The last we heard, there were 77.5 million pet dogs in the U.S. It's said that four out of every 10 households includes a dog.

The last we heard, there were 77.5 million pet dogs in the U.S. It's said that four out of every 10 households includes a dog.

In fact, according to the American Pet Products Association's 2009-10 National Pet Owners Survey, 7 percent of pet owners have made financial provisions for their furry friends in wills. (Hotel magnate Leona Helmsley probably set the record in 2007 when she passed away and bequeathed $12 million to her beloved Maltese; I hear the Maltese was miffed it wasn't more.)

Fifteen percent of dog owners say they'll tend to their pet's health needs before their own. More than one-third of women maintain their pets listen better than their husbands.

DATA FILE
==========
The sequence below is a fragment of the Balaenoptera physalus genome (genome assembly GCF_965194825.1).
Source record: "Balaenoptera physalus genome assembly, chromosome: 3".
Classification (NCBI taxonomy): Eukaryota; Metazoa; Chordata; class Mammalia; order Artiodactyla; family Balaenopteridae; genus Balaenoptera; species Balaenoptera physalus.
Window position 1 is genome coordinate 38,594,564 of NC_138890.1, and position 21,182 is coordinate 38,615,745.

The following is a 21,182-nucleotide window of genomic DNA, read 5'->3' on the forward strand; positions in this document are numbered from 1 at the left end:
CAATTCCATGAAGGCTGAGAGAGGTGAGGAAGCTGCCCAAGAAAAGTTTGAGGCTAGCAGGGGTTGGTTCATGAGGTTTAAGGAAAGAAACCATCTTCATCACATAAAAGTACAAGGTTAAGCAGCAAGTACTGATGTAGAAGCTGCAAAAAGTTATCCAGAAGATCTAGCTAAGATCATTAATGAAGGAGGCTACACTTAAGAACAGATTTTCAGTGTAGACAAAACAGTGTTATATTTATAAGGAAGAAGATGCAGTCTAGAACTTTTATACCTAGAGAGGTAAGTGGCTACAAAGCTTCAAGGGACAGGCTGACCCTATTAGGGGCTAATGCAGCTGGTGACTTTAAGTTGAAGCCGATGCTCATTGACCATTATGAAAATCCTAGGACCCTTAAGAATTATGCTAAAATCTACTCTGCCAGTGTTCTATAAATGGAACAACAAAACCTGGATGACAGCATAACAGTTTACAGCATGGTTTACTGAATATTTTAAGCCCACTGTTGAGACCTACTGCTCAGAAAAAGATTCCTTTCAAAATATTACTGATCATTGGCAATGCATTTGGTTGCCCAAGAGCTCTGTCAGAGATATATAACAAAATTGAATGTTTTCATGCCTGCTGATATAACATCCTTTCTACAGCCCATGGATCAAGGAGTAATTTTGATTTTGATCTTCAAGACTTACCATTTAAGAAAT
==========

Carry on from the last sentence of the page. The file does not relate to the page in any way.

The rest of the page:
Little wonder, then, that we treat our canine friends to all sorts of special gadgets and treats.

The Pet High Chair ($50 from hammacher.com) allows you to enjoy the company of your dog at the dinner table. If you can get your canine to sit still long enough, this chair attaches to a table and will hold a pooch weighing up to 10 pounds.

The Pet Doorbell Wireless Chime Mat ($78 from petgadgets.com) is one way your dog can tell you it's time to go out. Rover simply steps on the mat and the point is made. The gadget has 12 selectable chimes. This method beats my dog's "let's go out signal" first thing in the morning of jumping on my chest and licking my face.

PupCakes 2 Go ($10 from luckypawsonline.com) is a wheat and soy concoction that mixes with peanut butter and water so you can treat your canine to a special snack during the day. Each packet contains a microwavable pan and enough ingredients for six treats. After two-and-a-half minutes in the microwave and another 10 minutes to cool, these treats are ready for your best friend to chow down.

Got a gadget question or a high-tech toy to recommend? E-mail gspot@columbusalive.com